Originally posted 2016 - updated 2021:
The Fire Steel (aka Ferro rod, see left photo) is not to be confused with the traditional Flint and Steel (see right) where the steel would be struck against flint to create a spark. The Ferro rod is made from Ferrocerium which is a man-made metallic alloy invented in the 20th Century using rare earth alloys. When struck against steel shards of the alloy are scraped off which oxidise at a low temperature, which ignite and get VERY hot (3000 Celsius). The traditional Flint and Steel was the prevailing method of lighting fires from the Iron Age until the mid to late 19th Century and even in the early 20th Century; before matches and then lighters became prevalent. Before the advent of steel, a variety of iron pyrite or marcasite was used with flint and other stones to produce a spark.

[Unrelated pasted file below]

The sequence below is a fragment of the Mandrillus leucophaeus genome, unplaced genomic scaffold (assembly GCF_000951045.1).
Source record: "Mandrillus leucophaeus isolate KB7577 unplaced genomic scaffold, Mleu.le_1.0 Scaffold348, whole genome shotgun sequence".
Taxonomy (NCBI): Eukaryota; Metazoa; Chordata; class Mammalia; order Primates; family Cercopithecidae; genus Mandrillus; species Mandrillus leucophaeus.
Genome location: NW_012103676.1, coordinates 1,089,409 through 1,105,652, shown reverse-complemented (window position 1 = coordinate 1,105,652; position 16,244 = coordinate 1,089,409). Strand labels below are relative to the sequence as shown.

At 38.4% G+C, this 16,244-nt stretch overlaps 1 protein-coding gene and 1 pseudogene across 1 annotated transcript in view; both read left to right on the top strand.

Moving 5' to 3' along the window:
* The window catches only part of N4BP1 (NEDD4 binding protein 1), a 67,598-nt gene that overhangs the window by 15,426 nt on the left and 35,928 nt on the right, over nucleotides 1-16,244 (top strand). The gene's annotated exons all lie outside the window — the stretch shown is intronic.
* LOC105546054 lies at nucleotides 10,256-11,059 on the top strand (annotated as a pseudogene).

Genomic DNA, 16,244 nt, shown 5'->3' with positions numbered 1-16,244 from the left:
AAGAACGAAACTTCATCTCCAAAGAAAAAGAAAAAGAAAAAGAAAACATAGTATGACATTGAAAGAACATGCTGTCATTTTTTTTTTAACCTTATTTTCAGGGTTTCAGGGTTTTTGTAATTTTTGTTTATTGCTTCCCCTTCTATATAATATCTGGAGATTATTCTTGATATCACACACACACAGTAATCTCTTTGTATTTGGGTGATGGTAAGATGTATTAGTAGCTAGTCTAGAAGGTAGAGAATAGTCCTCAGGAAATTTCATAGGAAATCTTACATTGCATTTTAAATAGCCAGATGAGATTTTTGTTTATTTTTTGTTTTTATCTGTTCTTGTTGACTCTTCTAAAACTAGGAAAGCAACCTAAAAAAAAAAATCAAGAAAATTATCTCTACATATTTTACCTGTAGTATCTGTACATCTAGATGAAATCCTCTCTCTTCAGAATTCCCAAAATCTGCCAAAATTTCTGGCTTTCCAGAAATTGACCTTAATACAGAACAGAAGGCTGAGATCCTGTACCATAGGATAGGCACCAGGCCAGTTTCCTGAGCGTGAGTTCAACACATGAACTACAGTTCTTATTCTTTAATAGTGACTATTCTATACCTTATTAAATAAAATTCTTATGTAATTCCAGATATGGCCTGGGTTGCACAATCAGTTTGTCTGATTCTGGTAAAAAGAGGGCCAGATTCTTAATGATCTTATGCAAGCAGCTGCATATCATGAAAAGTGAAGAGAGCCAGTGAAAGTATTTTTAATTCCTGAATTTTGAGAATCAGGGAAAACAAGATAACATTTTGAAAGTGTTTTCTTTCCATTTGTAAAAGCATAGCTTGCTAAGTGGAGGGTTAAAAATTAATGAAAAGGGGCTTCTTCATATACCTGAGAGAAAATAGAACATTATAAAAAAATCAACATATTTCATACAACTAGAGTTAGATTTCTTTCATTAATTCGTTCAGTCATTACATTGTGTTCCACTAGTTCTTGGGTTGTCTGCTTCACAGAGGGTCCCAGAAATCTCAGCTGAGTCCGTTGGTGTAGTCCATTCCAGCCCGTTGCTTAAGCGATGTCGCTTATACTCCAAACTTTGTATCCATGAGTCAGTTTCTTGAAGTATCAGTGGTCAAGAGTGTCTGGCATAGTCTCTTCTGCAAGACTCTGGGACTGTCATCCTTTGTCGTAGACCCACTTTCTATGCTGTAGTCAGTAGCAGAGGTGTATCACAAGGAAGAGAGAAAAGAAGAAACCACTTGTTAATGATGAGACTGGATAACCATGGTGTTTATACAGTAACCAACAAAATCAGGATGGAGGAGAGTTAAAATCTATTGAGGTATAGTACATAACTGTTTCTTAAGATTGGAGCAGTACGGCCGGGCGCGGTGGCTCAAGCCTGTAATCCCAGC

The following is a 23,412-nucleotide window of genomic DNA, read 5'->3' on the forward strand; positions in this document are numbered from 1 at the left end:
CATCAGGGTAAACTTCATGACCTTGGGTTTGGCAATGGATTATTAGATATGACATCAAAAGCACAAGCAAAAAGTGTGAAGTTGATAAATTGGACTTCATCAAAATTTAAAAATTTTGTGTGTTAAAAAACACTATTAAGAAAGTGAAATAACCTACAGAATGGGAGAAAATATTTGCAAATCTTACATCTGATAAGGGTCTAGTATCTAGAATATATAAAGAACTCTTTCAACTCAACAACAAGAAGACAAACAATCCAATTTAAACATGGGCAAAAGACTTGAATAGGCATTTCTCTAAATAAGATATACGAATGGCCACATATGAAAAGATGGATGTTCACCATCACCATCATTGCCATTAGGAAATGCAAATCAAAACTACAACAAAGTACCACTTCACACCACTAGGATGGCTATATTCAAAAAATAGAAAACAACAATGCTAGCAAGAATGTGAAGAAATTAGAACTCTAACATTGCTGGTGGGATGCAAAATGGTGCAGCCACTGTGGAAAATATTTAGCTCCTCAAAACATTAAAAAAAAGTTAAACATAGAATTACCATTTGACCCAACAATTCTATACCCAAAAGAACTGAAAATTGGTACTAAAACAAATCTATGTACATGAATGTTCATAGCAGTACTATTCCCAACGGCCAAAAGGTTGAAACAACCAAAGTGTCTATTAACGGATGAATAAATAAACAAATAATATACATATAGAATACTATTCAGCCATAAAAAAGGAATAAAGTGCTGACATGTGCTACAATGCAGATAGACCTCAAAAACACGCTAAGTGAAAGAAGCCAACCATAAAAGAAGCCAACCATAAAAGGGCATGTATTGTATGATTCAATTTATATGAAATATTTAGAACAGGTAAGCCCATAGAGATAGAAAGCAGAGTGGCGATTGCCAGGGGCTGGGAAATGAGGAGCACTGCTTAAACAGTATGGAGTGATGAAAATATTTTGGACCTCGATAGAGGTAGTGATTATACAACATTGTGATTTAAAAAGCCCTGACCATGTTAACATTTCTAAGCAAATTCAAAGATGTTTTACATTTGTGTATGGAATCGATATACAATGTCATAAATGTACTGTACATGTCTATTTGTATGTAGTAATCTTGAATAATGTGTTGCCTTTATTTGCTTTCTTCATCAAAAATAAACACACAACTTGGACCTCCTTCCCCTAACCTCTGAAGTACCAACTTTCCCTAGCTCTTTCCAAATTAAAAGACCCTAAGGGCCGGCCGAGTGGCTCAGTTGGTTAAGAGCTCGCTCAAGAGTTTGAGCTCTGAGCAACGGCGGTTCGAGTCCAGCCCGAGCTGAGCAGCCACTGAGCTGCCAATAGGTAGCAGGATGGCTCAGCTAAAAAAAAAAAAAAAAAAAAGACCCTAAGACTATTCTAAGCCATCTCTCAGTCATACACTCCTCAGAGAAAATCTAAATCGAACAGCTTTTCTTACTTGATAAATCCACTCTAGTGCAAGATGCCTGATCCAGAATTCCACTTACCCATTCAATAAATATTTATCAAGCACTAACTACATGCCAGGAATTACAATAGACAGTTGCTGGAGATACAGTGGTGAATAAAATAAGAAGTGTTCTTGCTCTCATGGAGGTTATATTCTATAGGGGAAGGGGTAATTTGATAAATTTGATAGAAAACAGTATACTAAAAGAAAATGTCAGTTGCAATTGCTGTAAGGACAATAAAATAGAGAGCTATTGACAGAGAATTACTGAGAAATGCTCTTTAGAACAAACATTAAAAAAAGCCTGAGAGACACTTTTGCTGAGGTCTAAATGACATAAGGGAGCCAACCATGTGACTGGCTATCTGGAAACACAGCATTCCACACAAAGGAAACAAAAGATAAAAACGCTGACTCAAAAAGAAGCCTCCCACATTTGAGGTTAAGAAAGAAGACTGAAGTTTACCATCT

I don't like the Ferro rod at all and I now don't encourage the use of Ferro Rods especially in these times of environmental crisis as it is a modern man-made alloy using rare earth metals which have to be mined and the hot sparks are actually very very hot (3000 degree metal shards.) The Ferro rod is an all too common bushcraft tool which is also used as an easy way to teach fire lighting by many bushcraft and outdoor educationalists. Kid's do like Ferro rods due to the sparks - but they are very hot shards of metal! It has it's use for survival situations but I don't agree in their use for an everyday fire lighting tool.
Ferrocerium is used in many applications such as cigarette lighters - but they only use a small amount unlike ferro rods.
Please do use common sense if introducing children to fire lighting with ferro rods. The sparks produced from a Ferro Rod are very HOT metal shards and can burn skin and catch things alight (e.g. tents) so children should be supervised when using them.